Helix, Upswinget and 'Banan, making perfect use of the landscape. (Photo credit to Hils)


    Balder
    This is the best ride at Liseberg.

    You read that correctly. The guy who, as a general rule, prefers steel to wood thinks Balder is a better ride than Helix. I shouldn't need to justify my views, but I know I'm going to have to. And besides, isn't that the whole point of a trip report? ;)

    Put simply, Balder is just more fun than Helix. I wouldn't say it's my top woody, that accolade still goes to Troy. I think it sits about third, behind Wodan.
    Being an Intamin prefab, it is very different to a GCI. Rather than the twisty, turny, hopy, flicky... ness... of the American company's designs, this focuses purely on airtime.
    Trains and seats are unusual for a woody, and you can tell they come from the same company as EGF. I made the mistake on my first run of having a tight belt and lap bar, resulting in a rather uncomfortable ride. But a nice loose seatbelt and restraint makes for an absolutely insane couple of minutes of pure, hardcore ejector airtime. On one of our rides, with an especially loose restraint, I suddenly had a moment where I realised exactly how the accident on New Texas Giant happened, and pulled it in a click at the next opportunity! The staff only pull when they check the bars, not push, so you really can get away with some serious air on this. Just make sure you don't take the urine too much if you are on the skinny side, or they will be scraping you off the concrete below and sending you home in a jar. ;)

    My only complaint is that the turns are a bit over banked, the exact opposite of Zeus at Asterix, making them dull spots. But I guess they create a much needed breather in an otherwise extreme ride.

    As with most woodies, it warms up over the course of the day, so that by 11pm it is a real stonker!

    [​IMG]
    Balder in the dark. Possibly the best face I have ever pulled in an ORP. Notice how far out of my seat I have come with a loose restraint, compared to Hils with a tight one. We are near enough the same height!


    And now, the one you have all been waiting for...


    Helix
    Let's get one thing clear, Helix is amazing. Just because it failed to live up to my expectations, does not make it bad.

    The experience begins at the bottom of the hill, when you climb two massive escalators that take you to the top of what feels like Mount Everest. The tunnel they are in is lined with old photos of rides from the park's past, and you suddenly get a sense of just how old this place is. It's almost on a par with BPB for historic rides. Or at least, it would be if any of them were left. :'(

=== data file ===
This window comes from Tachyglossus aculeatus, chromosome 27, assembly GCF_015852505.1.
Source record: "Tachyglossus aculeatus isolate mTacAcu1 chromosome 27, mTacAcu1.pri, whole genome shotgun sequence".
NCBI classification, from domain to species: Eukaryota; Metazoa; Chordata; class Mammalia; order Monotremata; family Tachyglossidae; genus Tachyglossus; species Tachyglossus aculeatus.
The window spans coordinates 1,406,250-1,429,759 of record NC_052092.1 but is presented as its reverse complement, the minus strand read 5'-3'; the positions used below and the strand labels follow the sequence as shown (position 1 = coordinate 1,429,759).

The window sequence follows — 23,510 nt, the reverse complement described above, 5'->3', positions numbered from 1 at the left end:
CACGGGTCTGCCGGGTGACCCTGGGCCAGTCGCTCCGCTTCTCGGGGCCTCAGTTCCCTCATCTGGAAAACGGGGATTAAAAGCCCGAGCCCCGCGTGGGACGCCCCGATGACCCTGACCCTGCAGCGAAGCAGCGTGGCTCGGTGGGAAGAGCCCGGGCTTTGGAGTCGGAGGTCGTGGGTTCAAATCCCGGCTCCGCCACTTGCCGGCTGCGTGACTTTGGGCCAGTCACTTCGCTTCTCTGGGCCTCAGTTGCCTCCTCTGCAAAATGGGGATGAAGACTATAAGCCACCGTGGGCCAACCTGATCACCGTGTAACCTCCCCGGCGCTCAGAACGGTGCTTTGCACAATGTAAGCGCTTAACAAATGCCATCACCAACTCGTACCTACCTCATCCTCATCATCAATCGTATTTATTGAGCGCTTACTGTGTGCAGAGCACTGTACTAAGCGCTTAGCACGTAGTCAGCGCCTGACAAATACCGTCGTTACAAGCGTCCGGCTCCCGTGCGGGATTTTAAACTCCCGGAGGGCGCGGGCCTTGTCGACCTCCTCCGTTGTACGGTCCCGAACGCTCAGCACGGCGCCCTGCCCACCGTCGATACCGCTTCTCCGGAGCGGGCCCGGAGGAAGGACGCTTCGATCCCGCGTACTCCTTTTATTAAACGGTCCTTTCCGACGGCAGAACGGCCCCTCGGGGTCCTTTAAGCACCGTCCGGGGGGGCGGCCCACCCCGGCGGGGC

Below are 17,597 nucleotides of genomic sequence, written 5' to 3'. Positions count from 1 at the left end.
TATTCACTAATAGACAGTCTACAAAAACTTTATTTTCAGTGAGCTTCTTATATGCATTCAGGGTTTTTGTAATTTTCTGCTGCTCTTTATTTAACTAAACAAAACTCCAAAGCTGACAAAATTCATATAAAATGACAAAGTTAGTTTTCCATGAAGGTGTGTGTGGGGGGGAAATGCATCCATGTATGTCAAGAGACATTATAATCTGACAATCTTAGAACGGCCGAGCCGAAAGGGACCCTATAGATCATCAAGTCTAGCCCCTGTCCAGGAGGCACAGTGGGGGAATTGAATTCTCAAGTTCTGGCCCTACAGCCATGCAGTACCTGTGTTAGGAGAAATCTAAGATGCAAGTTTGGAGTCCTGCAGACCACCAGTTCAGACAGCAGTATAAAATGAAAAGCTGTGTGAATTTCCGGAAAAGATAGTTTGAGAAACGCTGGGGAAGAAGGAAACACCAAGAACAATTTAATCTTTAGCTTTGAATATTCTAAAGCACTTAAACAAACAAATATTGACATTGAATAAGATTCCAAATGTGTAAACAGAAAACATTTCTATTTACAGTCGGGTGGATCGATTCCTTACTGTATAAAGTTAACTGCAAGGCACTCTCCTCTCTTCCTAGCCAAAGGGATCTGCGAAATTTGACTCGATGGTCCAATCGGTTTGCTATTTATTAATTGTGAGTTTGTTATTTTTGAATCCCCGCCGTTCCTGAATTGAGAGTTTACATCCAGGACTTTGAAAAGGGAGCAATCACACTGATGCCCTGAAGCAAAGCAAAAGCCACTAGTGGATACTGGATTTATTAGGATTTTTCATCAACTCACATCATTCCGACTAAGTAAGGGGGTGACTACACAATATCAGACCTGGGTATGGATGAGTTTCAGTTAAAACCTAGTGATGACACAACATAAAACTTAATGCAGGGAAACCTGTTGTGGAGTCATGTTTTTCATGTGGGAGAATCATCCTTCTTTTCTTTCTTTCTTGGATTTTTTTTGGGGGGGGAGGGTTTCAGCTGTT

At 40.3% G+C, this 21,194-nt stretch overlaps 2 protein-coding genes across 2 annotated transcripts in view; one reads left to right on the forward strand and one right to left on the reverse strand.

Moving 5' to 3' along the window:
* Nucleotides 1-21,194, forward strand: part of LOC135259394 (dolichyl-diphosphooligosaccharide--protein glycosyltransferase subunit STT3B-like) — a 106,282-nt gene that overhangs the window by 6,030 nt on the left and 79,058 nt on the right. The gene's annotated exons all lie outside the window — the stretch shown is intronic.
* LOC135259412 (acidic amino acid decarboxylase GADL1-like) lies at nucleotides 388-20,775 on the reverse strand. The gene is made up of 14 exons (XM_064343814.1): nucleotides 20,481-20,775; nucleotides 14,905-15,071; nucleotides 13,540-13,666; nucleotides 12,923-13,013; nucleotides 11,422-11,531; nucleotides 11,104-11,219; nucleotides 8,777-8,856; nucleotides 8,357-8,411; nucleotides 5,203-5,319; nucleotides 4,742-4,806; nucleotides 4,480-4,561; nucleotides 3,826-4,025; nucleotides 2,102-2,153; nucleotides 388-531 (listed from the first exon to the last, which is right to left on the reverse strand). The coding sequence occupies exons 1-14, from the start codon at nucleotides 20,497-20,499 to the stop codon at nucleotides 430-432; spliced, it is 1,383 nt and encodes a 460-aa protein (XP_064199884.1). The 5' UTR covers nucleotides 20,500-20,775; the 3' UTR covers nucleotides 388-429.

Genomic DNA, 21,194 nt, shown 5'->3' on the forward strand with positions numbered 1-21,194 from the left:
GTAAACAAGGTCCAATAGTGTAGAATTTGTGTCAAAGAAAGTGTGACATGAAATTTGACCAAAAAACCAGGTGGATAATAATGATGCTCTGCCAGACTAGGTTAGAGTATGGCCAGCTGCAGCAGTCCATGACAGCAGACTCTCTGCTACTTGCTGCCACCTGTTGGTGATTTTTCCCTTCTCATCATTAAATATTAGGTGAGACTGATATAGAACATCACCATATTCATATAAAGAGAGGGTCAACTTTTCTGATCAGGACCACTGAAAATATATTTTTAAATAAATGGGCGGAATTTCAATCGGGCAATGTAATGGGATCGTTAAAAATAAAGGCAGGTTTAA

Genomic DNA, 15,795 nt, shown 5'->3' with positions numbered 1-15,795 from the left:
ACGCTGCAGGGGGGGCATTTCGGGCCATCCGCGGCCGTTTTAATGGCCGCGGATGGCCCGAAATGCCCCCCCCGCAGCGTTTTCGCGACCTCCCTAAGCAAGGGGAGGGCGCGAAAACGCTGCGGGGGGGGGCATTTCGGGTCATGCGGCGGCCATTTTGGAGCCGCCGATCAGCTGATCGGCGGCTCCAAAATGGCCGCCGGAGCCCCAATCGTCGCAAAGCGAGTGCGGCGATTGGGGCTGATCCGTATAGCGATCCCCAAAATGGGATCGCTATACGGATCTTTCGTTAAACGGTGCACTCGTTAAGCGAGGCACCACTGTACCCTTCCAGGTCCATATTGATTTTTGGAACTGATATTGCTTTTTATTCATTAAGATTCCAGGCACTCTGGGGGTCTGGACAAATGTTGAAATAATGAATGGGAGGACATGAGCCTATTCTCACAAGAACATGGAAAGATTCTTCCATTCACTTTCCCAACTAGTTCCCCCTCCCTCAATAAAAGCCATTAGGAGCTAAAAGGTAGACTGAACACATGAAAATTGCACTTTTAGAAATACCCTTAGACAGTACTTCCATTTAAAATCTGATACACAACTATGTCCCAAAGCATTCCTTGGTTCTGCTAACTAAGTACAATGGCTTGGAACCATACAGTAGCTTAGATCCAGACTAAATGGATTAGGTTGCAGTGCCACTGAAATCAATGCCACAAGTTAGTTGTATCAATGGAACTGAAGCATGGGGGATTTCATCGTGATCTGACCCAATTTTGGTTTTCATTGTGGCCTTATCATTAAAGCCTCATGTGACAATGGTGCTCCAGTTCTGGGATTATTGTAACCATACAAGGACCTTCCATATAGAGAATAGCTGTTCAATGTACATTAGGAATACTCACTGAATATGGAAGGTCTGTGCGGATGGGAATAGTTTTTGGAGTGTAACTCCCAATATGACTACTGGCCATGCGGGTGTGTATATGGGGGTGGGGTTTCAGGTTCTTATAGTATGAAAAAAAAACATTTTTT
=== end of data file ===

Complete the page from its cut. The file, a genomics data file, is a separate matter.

You realise how culturally important Liseberg is to the city of Gothenburg. It is more than just an amusement park, it is a pleasure garden, an entertainment complex. At one point there was a huge outdoor swimming pool that, according to Wikipedia, had an artificial wave machine as early as 1935. The huge main stage has played host to some of the greatest names in rock over the years. The covered dance floor was built in the 20's, and still has live bands today. We saw many older couples ballroom dancing together, later in the evening there was some more up-tempo rock n roll playing, while slightly less old couples were jiving away like they were teenagers again. Some of them could really move! :p
    Like most old parks, there seems to have been at least one large fire at some point, as photos of several rides ablaze can be found.

    The history lesson ends when you arrive at the peak of the peak of the highest point in the park. A circular building containing a couple of eateries, and a simple choice: Atmosfear left, Helix right. You all know by now that I'm not a drop tower fan, so there was no way in hell I was going to ride that beast. But even I can appreciate that it is obviously an amazing one.

    The entrance to the queue is very understated. Just a plain black door on a black wall, with a rather subtle sign. I'm sure the likes of our Sam, or “Jeremy the Roller Coaster Philosopher” could write several pages about the deeper meaning of this, but to me it just seemed odd. I saw loads of people walk right past it, before realising they had missed their target and turning round.

    [​IMG]
    The queue time was a lie, it was a good 40 minutes. (Photo credit to Dan)


    We have all seen the pictures of the queueline. That fantastic modernist take on MC Escher's Relativity. It's truly amazing, even if the cladding of the walls is clearly unfinished. What you don't see in pictures is the two huge, almost Portaventura style cattlepens tucked out of sight. At least they are nice and narrow, so that in theory they should move quickly, like Eurosat.

    Unfortunately this is the biggest problem with Helix... Throughput. The five car, 20 seat trains are the same as Blue Fire's, a ride notorious for fast dispatch. This could not be further from the truth with Helix. The station operations are nothing short of shocking. Because the park uses a wristband system, the point where the queue reaches the station platform is staffed by both a ride host and a security guard. Yet neither of them batch people to bays. Instead, you have the typical European free for all, with the station packed full of people like a rush hour tube station. Admittedly, being Sweden, there is no pushing and shoving, everyone is very laid back and actually does queue, rather than form a scrum.